Upcycling and the benefits for beyond 2021

Upcycling remnant materials are at the core of Daines Atelier. Using vintage, dead-stock or factory off-cuts to create one-of-a-kind garments.

We face a crisis of wrong ethics, poor quality and unmet standards within the fashion industry, particularly the fast fashion sector. So but changing our mindset on how we produce new fashion, how we buy clothing and who makes; is the future for the fashion industry.

By using the resources which are already available to us. Every year around 92 million tonnes of textile waste is produced by over 100 billion garments being made. But what is we could take small steps to reduce the waste which is generated every year by the garments are being made?

I present to you circular fashion.

Pink Quilted Jacket made from upcycled deadstock materials in Frome, Somerset. Ella Taylor wears the mimosa trousers in brown. Photographed by Maise Lee Walker in Bath
Upcycled Quilted Jacket

The term circular fashion only emerged in 2014. Kinda terrifying to think that the realisation that the fashion industry need change it’s sustainability direction only came about then.

A circular fashion industry is one in which waste and pollution are designed out, products and materials are kept in use for as long as possible, including through reusing and recycling, and where natural systems are regenerated.

Common Objective

Here at Daines Atelier we ‘consider how other waste in the supply chain from garment off cuts to packaging can be captured then reused or recycled through internal processes or working with partner organisations’ (Common Objective.) Hence, by using cutting floor waste or vintage remnants which are likely to end up in landfill, we then transform them into garments.

The garments are designed with longevity as they have an oversized fit. This means that they’ll remain part of your wardrobe through fluctuating weight, can be transitional for multiple times in your daily life and ooze in comforr.

Their Genderless silhouettes mean that the garments are suitable for a variety if different body types (including height) and are not opposed to stereotypical trends. Aiding to a more capsule wardrobe.

The off cuts and remnants we source are then upcycled into new garments.

So what is upcycling?

Evie (Owner of Daines Atelier at the studio)

Upcycling is the art of repurposing discared materials to create something of a higher quality. This could mean longevity and function.

Materials typically used in upcycling includes end-of-bolt materials, dead stock fabrics, garment of cuts and remnants; or repurposing second-hand clothing.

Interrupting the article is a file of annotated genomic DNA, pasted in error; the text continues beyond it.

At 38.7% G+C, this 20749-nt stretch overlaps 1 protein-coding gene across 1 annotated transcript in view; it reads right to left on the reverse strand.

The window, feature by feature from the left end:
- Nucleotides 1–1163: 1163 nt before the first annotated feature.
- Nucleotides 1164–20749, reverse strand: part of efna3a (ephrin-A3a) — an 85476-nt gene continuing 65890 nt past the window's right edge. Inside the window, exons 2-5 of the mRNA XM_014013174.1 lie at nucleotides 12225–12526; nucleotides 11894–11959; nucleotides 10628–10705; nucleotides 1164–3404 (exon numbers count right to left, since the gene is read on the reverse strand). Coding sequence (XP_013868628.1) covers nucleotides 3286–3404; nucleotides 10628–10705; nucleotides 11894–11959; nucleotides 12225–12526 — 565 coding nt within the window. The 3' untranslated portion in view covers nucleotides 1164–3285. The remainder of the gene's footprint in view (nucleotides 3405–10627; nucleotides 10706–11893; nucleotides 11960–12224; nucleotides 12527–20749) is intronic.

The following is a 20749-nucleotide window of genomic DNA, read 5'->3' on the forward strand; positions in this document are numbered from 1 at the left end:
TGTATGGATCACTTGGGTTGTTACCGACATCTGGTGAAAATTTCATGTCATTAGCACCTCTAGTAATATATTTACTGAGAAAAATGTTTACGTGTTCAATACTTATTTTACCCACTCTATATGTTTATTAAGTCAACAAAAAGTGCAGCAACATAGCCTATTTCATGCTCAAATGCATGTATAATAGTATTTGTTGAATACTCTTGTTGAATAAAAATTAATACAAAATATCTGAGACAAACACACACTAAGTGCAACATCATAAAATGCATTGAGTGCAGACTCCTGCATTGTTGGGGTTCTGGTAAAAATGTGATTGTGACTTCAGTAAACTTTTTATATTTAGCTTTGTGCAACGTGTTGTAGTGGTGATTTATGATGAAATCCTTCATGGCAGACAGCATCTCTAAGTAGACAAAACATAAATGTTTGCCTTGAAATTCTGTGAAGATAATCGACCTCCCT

Upcycling, sounds easy right? But there’s actually a certain level of skill and understanding towards garment construction that is needed to upcycled a garment beautifully.

Pattern Cutting.

A crucial skill for being able to create patterns which don’t waste any more material than necessary. It also can be extremely beneficial when working with smaler lengths of fabrics.

Understanding fabric quality.

Using a material which has a cotton or wool base (avoiding plastic based materials as much as possible). allowing a construction with more ease as these materials are: more malleable because they do not have random areas of stretch; a higher appreciation from your sewing machine (they can tell what a poor quality material is before you will) and kinder the environment post production as when washed they won’t emit micro plastics into the water stream.

The properties of materials.

Knowing if something has stretch, how it will drape or it’s shrinkage qualities will make a huge difference to the final product of an upcycled garment.

Sewing Construction.

Knowing different ways to finish off different types of materials can aid it’s durability. It also means decisions on what fabrics will work best together become more straightforward.

The negative impact of producing new materials.

There’s a lot of environmental benefits to using fabrics remnants which are likely to be ending up in landfill. It minimises the amount of materials going to landfill and saves our natural resources.

For example, ‘Textiles production (including cotton farming) uses around 93 billion cubic meters of water annually, representing 4% of global freshwater withdrawal.’ ‘ which is insane. Creating so many new materials to meet up with clothing production demand, it’s detrimental to our future.

A 2017 report found that, in 2015 alone, the fashion industry consumed 79 billion cubic meters of water — enough to fill 32 million Olympic-size swimming pools. That figure is expected to increase by 50% by 2030. It’s a staggering amount since Earth’s water resources are running low.

The Conscious Challenge

The Industry needs to change now. There needs to be more care and thought into how we use our natural resources. Hence using materials, which we cannot turn back the clock on, means less wastage.

Here at Daines Atelier we believe that upcycling is the future.

We are transparent with our process. We source our materials from second-hand locations or through deadstock. Upcycling materials into one-off garments conscious of sizing. Also, aware of the negativities of the industry and what we can do in order to change it.

Take a look on our shop to browse through our one-off a kind pieces.

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